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Learning to Fish with My Mother


Christie Taylor

My mother stood at the ocean’s edge—
wearing an oversized tee shirt knotted at the waist.
Her rod and reel rested on her hip.

There was an elegance in her stance — with her tanned Rockette-
shaped legs, yet her auburn hair tied up in a scarf had the goofiness
of I Love Lucy. She was a vision of contradictions.

She taught me how to place the fishing rod on my hip,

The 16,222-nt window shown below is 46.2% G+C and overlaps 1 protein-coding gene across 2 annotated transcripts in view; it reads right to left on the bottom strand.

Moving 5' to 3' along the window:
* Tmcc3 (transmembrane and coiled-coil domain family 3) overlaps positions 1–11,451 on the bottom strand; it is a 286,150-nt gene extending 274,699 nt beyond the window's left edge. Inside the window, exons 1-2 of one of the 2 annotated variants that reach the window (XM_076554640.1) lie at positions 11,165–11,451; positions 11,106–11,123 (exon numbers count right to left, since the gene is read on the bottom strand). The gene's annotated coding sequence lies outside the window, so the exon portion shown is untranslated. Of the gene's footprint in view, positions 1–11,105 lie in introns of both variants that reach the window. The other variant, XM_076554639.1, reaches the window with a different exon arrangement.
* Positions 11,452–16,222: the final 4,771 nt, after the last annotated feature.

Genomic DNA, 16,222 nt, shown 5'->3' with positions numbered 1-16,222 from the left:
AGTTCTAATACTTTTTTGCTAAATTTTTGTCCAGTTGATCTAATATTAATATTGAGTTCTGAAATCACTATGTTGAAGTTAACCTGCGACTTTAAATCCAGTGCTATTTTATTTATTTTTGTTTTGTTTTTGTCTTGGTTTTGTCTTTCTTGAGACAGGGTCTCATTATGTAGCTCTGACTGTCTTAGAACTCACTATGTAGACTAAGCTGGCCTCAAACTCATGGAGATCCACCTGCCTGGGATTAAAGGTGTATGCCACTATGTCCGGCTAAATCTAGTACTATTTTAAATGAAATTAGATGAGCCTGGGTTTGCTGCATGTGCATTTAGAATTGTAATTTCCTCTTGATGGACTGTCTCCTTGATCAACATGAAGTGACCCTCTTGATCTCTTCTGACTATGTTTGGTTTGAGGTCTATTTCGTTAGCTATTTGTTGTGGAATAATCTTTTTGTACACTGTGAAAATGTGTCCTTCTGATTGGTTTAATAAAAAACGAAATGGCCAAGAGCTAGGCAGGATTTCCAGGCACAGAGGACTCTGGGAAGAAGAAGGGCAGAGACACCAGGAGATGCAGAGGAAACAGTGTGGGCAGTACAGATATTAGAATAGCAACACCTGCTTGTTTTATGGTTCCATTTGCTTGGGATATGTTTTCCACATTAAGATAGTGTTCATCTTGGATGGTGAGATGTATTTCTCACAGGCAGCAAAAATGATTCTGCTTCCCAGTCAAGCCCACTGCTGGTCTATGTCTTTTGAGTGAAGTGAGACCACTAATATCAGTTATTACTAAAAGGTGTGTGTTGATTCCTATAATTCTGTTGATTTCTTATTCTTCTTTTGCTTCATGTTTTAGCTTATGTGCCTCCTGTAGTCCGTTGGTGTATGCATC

feel the sway of the waves against the line and the tension of the current.
She taught me to wait for the fish’s pull. She said to stare into the distance but to never
lose the feel in your hands.

Bait the hook, cast out the line, feel the weight
break through the waves, sink, and settle on the bottom.
The water’s sparkle was soothing but the wait
and undertow around me, unsettling.

At sundown, Mother would hook her own bait of bourbon.
I would wait for the tug and then watch her thrash about, crash
into her own waves of weariness.

She hooked me too, as I tried to balance my small weight
against her monster pull.

She never taught me to cut the line.

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